ASU A-Z Index
Colleges & Schools
News & Events
Centers & Programs
Alumni and Friends
Support ASU Law
College of Law News
Bender interviewed in The Arizona Republic
was quoted in an article in the March 17 issue of The Arizona Republic about a possible shortage of court-appointed attorneys in the near future due to budget cuts.
The article, “Experts: Right to attorney is at risk as cuts hit,” by staff writer JJ Hensley, explores the history of Gideon vs. Wainwright, a U.S. Supreme Court case from 1963 that guaranteed the right to legal representation in state courts for any suspect who could not afford one.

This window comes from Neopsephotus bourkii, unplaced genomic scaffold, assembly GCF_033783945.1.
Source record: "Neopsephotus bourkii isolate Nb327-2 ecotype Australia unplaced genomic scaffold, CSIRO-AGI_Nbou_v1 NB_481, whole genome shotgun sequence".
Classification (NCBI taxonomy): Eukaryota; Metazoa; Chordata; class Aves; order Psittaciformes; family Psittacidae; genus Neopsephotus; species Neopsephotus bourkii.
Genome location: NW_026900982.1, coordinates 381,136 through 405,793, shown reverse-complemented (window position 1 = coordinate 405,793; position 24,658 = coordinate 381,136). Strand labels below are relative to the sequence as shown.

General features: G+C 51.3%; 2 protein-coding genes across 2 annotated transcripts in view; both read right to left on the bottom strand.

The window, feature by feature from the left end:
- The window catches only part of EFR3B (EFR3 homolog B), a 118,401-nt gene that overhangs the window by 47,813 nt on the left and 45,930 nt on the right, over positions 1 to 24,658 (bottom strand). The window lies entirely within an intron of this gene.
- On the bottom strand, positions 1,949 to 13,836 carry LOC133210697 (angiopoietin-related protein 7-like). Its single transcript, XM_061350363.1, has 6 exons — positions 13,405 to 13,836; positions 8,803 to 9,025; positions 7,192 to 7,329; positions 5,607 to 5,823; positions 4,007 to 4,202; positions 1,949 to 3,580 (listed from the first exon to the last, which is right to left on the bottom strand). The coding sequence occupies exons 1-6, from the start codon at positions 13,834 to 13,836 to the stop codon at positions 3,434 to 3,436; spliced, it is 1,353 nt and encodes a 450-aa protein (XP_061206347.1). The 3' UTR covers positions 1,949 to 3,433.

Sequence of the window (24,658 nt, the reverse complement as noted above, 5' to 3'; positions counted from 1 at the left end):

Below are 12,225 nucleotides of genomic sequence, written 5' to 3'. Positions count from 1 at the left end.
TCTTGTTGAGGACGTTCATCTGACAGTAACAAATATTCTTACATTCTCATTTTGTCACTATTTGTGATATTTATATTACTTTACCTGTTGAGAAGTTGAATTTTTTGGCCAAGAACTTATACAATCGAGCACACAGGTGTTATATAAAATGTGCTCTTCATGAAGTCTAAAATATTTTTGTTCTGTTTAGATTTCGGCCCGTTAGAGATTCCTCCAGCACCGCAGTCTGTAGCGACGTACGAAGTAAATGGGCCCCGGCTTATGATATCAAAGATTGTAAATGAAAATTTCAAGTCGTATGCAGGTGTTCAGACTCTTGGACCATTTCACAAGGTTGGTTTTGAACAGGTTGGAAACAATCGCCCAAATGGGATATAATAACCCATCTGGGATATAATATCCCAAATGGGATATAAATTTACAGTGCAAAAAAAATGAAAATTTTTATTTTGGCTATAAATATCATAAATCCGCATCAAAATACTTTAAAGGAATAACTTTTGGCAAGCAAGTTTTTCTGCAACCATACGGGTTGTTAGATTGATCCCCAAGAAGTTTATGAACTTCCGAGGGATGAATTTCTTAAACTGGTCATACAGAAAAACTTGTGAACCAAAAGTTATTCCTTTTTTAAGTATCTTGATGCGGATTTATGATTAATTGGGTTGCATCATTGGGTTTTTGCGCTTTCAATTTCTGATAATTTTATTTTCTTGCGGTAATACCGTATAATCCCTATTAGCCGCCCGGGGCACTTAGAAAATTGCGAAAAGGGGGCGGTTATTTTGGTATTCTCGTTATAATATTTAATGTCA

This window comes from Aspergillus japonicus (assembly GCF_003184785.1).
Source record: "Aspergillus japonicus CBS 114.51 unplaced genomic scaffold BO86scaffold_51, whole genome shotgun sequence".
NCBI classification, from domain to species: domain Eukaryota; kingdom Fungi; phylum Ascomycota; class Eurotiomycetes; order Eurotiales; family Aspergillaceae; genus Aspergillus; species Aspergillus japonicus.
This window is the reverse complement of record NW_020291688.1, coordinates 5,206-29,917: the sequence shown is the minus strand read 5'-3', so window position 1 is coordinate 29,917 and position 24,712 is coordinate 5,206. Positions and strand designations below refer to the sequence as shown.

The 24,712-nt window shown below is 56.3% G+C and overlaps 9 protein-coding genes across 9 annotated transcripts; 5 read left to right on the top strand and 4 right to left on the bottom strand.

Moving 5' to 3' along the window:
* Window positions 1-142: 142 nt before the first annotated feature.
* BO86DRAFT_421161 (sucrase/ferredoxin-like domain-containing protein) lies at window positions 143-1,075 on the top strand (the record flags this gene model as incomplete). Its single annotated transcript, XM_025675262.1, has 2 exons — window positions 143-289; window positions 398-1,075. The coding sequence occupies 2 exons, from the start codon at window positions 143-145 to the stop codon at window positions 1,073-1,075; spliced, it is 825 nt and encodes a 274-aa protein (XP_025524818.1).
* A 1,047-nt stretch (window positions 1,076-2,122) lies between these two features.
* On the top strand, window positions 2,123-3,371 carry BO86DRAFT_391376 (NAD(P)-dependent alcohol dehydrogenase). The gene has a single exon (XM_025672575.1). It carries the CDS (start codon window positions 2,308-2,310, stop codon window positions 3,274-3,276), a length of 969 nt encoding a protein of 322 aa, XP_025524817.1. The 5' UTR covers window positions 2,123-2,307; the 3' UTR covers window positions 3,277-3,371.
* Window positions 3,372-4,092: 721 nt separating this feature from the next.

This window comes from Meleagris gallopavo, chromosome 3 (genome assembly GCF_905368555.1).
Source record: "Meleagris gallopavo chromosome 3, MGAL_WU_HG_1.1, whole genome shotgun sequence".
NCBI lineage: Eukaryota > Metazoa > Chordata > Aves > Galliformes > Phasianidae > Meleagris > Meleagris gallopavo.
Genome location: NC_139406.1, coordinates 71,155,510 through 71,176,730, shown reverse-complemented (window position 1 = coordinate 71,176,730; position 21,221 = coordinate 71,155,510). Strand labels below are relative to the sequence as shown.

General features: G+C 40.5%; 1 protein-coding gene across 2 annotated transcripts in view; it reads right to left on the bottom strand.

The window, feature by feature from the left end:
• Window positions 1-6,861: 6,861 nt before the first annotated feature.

Recent layoffs in the Maricopa County Public Defender’s Office and a budget gridlock in Washington, D.C., may lead to slower and less effective advice for defendants who cannot afford an attorneys, sources told Hensley.
Everybody would agree, I think, that people — regardless of whether they have money or not — are entitled to an adequate defense. If public defenders are swamped the way they are, that means that it’s going to be impossible for some people to get an adequate defense. That can lead to innocent people being convicted. It also leads to plea bargains of cases that shouldn’t be plea- bargained,” Bender said.
“People should be concerned about that ... just as a matter of fairness and constitutional principle. It’s in everybody’s interest to have that system work well,” he said.
To read the article, click
Bender teaches courses on U.S. and Arizona constitutional law. He has argued more than 20 cases before the U.S. Supreme Court, and actively participates in constitutional litigation in federal and state courts.